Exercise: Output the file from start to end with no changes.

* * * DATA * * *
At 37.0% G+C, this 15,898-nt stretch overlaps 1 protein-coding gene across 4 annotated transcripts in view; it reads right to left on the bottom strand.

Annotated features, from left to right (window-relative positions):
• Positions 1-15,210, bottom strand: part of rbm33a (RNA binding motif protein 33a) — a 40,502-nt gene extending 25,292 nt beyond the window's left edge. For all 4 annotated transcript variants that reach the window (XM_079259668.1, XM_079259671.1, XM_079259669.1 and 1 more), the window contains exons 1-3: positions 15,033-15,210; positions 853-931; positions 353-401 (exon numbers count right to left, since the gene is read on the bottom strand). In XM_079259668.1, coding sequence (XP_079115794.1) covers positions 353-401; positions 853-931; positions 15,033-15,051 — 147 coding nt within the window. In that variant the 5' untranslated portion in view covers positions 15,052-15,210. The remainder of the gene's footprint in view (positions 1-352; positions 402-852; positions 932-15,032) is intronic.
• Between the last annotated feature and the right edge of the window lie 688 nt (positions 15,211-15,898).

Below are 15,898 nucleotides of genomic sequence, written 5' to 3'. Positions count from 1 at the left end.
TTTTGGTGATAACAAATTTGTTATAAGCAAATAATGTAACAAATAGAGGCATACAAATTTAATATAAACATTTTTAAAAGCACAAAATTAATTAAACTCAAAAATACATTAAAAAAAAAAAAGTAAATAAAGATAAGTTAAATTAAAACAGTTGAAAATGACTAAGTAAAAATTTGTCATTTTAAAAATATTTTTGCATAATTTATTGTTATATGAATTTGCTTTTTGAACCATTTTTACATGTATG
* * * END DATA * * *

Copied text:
At 37.0% G+C, this 15,898-nt stretch overlaps 1 protein-coding gene across 4 annotated transcripts in view; it reads right to left on the bottom strand.

Annotated features, from left to right (window-relative positions):
• Positions 1-15,210, bottom strand: part of rbm33a (RNA binding motif protein 33a) — a 40,502-nt gene extending 25,292 nt beyond the window's left edge. For all 4 annotated transcript variants that reach the window (XM_079259668.1, XM_079259671.1, XM_079259669.1 and 1 more), the window contains exons 1-3: positions 15,033-15,210; positions 853-931; positions 353-401 (exon numbers count right to left, since the gene is read on the bottom strand). In XM_079259668.1, coding sequence (XP_079115794.1) covers positions 353-401; positions 853-931; positions 15,033-15,051 — 147 coding nt within the window. In that variant the 5' untranslated portion in view covers positions 15,052-15,210. The remainder of the gene's footprint in view (positions 1-352; positions 402-852; positions 932-15,032) is intronic.
• Between the last annotated feature and the right edge of the window lie 688 nt (positions 15,211-15,898).

Below are 15,898 nucleotides of genomic sequence, written 5' to 3'. Positions count from 1 at the left end.
TTTTGGTGATAACAAATTTGTTATAAGCAAATAATGTAACAAATAGAGGCATACAAATTTAATATAAACATTTTTAAAAGCACAAAATTAATTAAACTCAAAAATACATTAAAAAAAAAAAAGTAAATAAAGATAAGTTAAATTAAAACAGTTGAAAATGACTAAGTAAAAATTTGTCATTTTAAAAATATTTTTGCATAATTTATTGTTATATGAATTTGCTTTTTGAACCATTTTTACATGTATG